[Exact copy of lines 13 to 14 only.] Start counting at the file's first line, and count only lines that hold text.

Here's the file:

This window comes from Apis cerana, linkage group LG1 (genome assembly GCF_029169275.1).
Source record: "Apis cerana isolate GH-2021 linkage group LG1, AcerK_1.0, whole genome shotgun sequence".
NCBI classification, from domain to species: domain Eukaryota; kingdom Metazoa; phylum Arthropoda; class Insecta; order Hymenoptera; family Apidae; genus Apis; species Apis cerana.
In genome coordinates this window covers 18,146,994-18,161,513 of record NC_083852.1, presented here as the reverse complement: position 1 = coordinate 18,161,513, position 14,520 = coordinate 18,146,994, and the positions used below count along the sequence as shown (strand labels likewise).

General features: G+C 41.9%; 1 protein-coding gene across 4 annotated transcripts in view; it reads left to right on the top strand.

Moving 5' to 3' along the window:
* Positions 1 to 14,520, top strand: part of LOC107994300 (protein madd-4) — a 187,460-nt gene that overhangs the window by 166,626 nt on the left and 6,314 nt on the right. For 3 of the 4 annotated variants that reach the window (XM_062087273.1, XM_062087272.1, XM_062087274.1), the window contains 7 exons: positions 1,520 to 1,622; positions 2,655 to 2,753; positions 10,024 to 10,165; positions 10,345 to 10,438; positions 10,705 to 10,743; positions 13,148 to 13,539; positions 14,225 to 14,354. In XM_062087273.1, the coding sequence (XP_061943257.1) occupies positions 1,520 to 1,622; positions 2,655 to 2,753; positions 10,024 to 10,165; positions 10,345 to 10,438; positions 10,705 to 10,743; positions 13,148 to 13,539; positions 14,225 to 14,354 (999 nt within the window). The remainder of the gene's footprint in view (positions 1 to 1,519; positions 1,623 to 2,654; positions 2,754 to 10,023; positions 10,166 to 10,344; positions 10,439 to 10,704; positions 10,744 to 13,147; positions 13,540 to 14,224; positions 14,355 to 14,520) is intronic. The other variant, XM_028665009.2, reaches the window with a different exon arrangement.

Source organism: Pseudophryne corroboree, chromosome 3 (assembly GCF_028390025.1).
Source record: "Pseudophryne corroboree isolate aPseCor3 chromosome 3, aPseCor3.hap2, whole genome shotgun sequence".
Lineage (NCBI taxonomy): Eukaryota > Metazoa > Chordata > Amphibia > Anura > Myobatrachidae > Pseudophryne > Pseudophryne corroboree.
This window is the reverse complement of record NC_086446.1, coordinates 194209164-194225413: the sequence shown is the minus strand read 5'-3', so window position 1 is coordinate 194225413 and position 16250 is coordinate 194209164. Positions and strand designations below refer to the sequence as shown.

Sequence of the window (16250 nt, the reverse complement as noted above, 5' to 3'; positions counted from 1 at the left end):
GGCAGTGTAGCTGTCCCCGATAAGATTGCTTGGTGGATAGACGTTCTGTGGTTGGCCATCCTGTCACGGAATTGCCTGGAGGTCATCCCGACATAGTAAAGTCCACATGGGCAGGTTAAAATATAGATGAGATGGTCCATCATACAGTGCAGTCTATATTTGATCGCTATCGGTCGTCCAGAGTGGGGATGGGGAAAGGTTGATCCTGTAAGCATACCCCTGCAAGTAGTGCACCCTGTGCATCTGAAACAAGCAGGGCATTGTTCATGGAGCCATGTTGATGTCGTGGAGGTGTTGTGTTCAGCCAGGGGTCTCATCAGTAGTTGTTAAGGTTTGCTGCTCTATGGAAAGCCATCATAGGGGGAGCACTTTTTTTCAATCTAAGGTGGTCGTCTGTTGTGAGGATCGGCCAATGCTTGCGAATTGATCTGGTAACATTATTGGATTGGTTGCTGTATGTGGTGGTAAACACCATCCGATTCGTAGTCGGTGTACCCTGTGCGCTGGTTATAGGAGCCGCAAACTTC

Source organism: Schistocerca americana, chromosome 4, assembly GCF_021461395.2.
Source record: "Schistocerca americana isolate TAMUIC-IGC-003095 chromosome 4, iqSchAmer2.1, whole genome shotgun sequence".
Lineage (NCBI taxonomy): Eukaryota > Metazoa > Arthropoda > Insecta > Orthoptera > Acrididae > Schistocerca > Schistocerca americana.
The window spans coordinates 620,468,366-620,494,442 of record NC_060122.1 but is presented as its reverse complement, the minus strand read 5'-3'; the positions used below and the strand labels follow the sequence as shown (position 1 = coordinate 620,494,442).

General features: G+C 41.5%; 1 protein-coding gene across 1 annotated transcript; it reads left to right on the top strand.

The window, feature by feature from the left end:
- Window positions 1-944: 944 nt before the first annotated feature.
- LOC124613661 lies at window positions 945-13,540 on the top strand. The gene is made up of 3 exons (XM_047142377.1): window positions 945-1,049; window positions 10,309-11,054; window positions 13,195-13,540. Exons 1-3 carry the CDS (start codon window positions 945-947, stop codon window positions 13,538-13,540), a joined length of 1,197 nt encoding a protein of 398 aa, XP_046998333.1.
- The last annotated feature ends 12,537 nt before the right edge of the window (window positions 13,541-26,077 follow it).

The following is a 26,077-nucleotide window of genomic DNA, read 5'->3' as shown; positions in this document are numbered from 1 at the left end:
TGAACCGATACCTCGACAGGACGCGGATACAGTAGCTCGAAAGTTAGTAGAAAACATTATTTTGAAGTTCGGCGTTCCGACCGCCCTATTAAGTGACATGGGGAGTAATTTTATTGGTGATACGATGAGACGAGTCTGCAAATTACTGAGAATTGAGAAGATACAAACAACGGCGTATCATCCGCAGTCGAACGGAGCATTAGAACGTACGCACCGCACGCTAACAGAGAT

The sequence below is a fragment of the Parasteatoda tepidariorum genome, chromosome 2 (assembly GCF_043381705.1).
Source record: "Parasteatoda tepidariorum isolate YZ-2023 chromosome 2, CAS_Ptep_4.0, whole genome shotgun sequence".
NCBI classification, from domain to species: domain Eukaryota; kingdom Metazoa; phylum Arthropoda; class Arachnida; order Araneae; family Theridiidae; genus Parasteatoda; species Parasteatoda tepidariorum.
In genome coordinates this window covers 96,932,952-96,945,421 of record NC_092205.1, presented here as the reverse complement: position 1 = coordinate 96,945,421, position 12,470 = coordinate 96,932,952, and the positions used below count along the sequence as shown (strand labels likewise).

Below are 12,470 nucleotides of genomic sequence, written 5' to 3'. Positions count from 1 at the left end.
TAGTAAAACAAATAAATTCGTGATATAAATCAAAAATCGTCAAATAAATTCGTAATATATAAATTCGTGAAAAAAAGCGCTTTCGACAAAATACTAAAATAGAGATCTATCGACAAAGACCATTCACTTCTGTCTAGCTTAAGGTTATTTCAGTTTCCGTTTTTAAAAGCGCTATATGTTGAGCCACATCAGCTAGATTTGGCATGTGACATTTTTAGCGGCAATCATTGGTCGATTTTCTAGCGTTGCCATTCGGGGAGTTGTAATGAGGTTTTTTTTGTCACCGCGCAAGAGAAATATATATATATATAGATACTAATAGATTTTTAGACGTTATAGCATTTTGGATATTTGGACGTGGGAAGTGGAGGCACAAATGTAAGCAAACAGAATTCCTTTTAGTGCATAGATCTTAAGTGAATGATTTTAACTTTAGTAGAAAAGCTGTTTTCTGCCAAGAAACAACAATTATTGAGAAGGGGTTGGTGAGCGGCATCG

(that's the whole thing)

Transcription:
GGCAGTGTAGCTGTCCCCGATAAGATTGCTTGGTGGATAGACGTTCTGTGGTTGGCCATCCTGTCACGGAATTGCCTGGAGGTCATCCCGACATAGTAAAGTCCACATGGGCAGGTTAAAATATAGATGAGATGGTCCATCATACAGTGCAGTCTATATTTGATCGCTATCGGTCGTCCAGAGTGGGGATGGGGAAAGGTTGATCCTGTAAGCATACCCCTGCAAGTAGTGCACCCTGTGCATCTGAAACAAGCAGGGCATTGTTCATGGAGCCATGTTGATGTCGTGGAGGTGTTGTGTTCAGCCAGGGGTCTCATCAGTAGTTGTTAAGGTTTGCTGCTCTATGGAAAGCCATCATAGGGGGAGCACTTTTTTTCAATCTAAGGTGGTCGTCTGTTGTGAGGATCGGCCAATGCTTGCGAATTGATCTGGTAACATTATTGGATTGGTTGCTGTATGTGGTGGTAAACACCATCCGATTCGTAGTCGGTGTACCCTGTGCGCTGGTTATAGGAGCCGCAAACTTC

Source organism: Schistocerca americana, chromosome 4, assembly GCF_021461395.2.